One of These Things is Not Like the Other
It took me both games to finally figure out that the top and bottom actions on the player mats were randomized across the five different mats. After the first game, I thought the top actions and bottom actions were the same on all the boards, but in different positions. It wasn’t until the second game when I was teaching the game to five people that things got pretty confusing as I went through the actions. The different combinations are really cool for game play purposes, but does make it a little more difficult to teach the game as you’ll typically go through the actions as they’re shown on your board.
Regardless, I really enjoyed the unique player mats since they create a good amount of replayability. You’ll have to tweak your strategy a little bit because the top and bottom actions are combined in different ways. The unique faction ability and mech abilities helped to differentiate the different factions, although some faction abilities didn’t feel as strong depending on the number of players.
Playing as Polania in a two player game, I was able to take advantage of their faction ability to choose two options on the card pretty frequently with less competition for encounter tokens. In the five player game we played, the Polania player was only able to utilize that ability two or three times. This still resulted in them getting the equivalent to twice the amount of encounter rewards as all the other players, but their ability was only useful up until the encounter tokens were gone, which in a five player game was pretty quick. Whereas the Rusviets, Crimea, and Saxony’s faction abilities are ones that can use throughout the entire game. Maybe this is made up for by their Camaraderie mech ability which could allow them to disrupt other player’s plans without any loss of popularity after combat.
With more plays it’ll be more apparent how to best utilize a factions special ability. I’m guessing if the Polania player was more experienced, they could have made getting those encounter tokens more of a priority to fully take advantage of their faction power. Overall, I felt like the variability between the factions and the different configurations of the player mat actions really make it so each game felt unique.
Over in a Blink of an Eye
One complaint that one of our friends had was that the game seems to end very abruptly and it could result in some players having one less turn than the person who placed the sixth star. At first I agreed with him since it’s only fair that everyone gets an equal amount of turns, right? The more I thought about it though, the more I compared it to an actual race where it will be over once the first person crosses the finish line. If there wasn’t an incentive to finish the race of putting out all six stars, why wouldn’t you just want to sit back and build up more coins?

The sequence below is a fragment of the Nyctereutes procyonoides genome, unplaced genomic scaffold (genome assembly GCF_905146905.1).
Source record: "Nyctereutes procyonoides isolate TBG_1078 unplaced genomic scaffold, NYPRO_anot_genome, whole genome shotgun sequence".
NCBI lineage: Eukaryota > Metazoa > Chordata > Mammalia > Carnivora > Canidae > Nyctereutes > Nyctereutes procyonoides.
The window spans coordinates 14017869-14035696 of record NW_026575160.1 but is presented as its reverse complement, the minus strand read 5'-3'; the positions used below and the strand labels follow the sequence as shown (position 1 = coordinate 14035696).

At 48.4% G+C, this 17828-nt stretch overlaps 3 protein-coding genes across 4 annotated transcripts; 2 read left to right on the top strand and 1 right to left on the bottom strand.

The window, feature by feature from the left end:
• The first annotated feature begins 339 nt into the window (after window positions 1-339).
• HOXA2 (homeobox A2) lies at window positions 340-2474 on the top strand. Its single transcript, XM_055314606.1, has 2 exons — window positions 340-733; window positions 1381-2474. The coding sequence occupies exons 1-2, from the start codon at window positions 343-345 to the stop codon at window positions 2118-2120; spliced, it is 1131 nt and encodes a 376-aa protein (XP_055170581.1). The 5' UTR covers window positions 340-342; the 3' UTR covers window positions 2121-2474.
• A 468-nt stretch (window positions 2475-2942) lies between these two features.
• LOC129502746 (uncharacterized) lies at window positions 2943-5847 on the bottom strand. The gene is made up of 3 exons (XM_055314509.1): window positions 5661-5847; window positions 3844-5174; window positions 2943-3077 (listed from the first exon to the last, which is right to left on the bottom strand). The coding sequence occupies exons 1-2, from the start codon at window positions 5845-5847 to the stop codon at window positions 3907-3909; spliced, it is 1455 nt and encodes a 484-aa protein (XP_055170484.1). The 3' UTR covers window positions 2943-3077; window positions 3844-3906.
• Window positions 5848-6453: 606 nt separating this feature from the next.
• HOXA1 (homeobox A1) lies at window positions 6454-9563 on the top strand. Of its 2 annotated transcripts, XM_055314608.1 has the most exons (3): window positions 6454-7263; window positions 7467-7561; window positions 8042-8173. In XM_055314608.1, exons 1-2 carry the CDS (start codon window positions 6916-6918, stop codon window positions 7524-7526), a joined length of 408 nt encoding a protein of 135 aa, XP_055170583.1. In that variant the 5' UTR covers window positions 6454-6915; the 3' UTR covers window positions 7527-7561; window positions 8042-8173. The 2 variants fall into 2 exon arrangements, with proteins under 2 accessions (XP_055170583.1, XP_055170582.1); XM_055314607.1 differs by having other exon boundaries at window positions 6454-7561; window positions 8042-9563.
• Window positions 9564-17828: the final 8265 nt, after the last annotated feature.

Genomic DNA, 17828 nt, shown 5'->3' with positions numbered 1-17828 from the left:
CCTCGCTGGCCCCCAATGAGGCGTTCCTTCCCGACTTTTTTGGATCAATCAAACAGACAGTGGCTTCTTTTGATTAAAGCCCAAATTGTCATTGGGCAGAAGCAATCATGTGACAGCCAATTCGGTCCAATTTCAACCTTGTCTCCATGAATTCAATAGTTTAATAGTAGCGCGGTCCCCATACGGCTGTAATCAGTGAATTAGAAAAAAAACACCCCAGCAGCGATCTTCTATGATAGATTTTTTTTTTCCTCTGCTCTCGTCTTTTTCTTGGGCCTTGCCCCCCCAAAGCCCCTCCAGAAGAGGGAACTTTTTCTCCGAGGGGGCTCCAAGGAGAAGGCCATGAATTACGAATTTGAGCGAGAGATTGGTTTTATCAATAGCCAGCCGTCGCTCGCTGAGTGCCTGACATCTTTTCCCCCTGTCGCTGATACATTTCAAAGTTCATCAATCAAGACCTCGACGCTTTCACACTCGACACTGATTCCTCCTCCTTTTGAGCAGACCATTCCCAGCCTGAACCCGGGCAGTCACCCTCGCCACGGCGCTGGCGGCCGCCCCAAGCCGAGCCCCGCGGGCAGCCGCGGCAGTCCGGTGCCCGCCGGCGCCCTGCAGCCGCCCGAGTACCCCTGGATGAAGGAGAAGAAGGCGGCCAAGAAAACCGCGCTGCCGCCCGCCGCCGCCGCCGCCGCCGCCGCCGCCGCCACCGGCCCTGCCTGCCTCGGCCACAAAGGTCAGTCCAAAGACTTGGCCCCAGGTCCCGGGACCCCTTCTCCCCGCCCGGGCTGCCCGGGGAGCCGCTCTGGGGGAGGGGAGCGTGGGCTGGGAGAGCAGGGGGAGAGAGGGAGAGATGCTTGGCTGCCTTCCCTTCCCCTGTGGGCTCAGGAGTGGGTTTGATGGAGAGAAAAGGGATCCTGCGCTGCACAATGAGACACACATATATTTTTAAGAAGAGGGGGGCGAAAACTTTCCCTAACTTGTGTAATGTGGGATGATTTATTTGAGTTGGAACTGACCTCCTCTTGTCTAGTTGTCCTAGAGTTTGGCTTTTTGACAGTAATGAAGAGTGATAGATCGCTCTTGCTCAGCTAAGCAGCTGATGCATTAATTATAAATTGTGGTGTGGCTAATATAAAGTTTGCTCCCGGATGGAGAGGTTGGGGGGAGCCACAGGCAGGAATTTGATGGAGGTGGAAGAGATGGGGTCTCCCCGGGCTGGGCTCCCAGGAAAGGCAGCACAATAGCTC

This also forces you to keep an eye out on how many stars other players have left and what possible conditions they can complete on a given turn. Once you see that a player only has one or two stars left, you’ll have to start making some sacrifices to your plans and optimize your turns to get as many coins as possible. Although the ending does seem a bit abrupt, I didn’t really have a problem with it. But I could see it being an issue for some people that might make it feel like the game ends on a sour note.
Overall, I felt like Scythe met my expectations. The components for the game were some of the best I’ve seen, which is a major plus for me. At first, it was a bit overwhelming to see how everything laid out on the board and player mats, but I found that explaining the game to our game group wasn’t as bad as I thought it would be. I do feel like Scythe is a game that you’d appreciate more with additional plays to allow you to figure out how best to play to each factions strengths. I look forward to playing more Scythe with our game group in the near future.
I have to be honest, I am not a fan of combat games and I’ve been a bit turned off from farming games ever since Agricola. That game hurts my brain when I play it. So I was a little hesitant at first about the game Scythe. It had a lot of hype surrounding it, and Calvin backed it on Kickstarter, and sometimes hyped games are not as good as they seem. But once we played it a few times, I have to say that it really does live up to that hype.
This game does have a theme, something I look for in a game, but I really wasn’t aware of what it was until after we had played a few times. For me, this game lives up to the stereotype of Euro games being more about mechanics than theme. Many of the actions don’t really tie back to the theme, like upgrading your board for example. While I usually love a strong theme, this game’s lack of theme doesn’t ruin it for me at all. In fact, I think any more theme would have complicated this game way too much.
The only aspect that I think could have benefited the theme is with the encounter cards. Although the artwork on the encounter cards give you a pretty good picture of what you’ve encountered, I wish there was a little one sentence blurb that described what was going on so you could read it for other players. It made it a little hard in a five player game to describe what was going on when you’re trying to figure out what option you want to pick.